An image of an original handwritten version of the Articles of Confederation.
The Articles of Confederation, written in 1777 and adopted in 1781, established the first government of the United States. The Articles were replaced by the Constitution in 1787.

The Constitution allocated more power to the federal government by effectively adding two new branches: a president to head the executive branch and the Supreme Court to head the judicial branch. The specific delegated or expressed powers granted to Congress and to the president were clearly spelled out in the body of the Constitution under Article I, Section 8, and Article II, Sections 2 and 3.

In addition to these expressed powers, the national government was given implied powers that, while not clearly stated, are inferred. These powers stem from the elastic clause in Article I, Section 8, of the Constitution, which provides Congress the authority “to make all Laws which shall be necessary and proper for carrying into Execution the Foregoing powers.” This statement has been used to support the federal government’s playing a role in controversial policy matters, such as the provision of healthcare, the expansion of power to levy and collect taxes, and regulation of interstate commerce. Finally, Article VI declared that the U.S. Constitution and any laws or treaties made in connection with that document were to supersede constitutions and laws made at the state level. This clause, better known as the supremacy clause, makes clear that any conflict in law between the central (or federal) government and the regional (or state) governments is typically resolved in favor of the central government.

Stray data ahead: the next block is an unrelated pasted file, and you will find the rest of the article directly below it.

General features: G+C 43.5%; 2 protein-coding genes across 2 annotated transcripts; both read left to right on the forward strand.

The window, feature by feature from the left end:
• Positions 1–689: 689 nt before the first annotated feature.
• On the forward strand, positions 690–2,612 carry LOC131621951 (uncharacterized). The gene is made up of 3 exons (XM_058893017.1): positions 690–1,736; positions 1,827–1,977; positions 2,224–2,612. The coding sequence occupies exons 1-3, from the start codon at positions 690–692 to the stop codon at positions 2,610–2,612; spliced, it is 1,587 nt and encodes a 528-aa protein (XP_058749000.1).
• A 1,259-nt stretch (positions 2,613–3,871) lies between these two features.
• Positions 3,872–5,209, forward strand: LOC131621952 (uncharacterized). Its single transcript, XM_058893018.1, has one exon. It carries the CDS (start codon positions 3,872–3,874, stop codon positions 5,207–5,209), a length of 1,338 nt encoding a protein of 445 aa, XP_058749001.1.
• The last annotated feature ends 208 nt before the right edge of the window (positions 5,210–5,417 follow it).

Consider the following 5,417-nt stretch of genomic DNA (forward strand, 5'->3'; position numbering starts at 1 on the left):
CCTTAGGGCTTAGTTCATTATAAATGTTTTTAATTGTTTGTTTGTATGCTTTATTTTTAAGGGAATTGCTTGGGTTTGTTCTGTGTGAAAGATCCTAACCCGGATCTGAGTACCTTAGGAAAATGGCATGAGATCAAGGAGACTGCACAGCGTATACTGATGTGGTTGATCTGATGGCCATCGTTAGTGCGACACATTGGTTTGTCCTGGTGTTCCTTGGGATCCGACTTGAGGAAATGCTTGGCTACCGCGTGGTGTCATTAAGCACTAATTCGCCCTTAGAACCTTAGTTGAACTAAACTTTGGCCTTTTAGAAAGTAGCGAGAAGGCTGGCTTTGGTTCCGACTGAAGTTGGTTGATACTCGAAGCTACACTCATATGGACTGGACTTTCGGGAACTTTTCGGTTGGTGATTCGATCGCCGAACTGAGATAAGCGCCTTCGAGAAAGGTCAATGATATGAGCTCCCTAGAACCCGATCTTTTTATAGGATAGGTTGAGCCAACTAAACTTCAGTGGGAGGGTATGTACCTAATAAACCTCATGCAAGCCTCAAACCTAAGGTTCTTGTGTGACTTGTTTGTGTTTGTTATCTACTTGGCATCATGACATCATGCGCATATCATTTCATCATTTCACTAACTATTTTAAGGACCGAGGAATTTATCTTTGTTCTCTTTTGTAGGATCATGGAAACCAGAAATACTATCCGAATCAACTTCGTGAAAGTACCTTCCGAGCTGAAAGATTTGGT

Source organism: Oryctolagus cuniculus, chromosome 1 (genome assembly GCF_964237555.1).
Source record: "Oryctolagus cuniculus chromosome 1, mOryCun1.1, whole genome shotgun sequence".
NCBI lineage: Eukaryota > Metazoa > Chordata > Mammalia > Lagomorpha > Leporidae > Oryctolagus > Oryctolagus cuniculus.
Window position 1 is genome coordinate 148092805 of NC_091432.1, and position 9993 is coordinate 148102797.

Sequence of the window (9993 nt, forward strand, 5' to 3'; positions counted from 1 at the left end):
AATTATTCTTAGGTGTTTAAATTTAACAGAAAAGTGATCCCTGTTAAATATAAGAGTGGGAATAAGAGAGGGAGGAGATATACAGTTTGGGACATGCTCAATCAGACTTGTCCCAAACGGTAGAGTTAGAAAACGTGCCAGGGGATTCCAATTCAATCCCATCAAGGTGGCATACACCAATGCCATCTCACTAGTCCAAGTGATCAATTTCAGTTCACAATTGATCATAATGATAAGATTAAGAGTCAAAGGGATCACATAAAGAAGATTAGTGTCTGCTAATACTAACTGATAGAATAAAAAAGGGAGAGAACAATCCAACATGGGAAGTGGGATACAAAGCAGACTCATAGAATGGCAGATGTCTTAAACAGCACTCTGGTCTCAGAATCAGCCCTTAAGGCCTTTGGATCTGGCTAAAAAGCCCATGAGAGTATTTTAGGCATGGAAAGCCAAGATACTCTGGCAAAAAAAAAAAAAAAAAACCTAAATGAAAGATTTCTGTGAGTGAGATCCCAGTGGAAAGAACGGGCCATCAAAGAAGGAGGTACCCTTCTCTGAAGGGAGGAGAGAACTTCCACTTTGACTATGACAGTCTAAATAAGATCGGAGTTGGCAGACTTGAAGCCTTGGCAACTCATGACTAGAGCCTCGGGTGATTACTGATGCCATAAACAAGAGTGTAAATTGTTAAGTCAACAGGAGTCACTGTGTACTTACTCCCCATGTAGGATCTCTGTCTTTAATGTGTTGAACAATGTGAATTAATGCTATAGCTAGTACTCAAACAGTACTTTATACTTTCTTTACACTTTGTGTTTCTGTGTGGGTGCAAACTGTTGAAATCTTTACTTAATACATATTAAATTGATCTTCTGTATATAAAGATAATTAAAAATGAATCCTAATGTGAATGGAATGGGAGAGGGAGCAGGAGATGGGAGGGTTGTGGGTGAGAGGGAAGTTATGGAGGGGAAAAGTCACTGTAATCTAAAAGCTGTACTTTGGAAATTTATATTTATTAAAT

Although the U.S. Constitution clearly allocated more power to the federal government than had been the case under the Articles of Confederation, the framers still respected the important role of the states in the new government. The states were given a host of powers independent of those enjoyed by the national government. As one example, they now had the power to establish local governments and to account for the structure, function, and responsibilities of these governments within their state constitutions. This gave states sovereignty, or supreme and independent authority, over county, municipal, school and other special districts.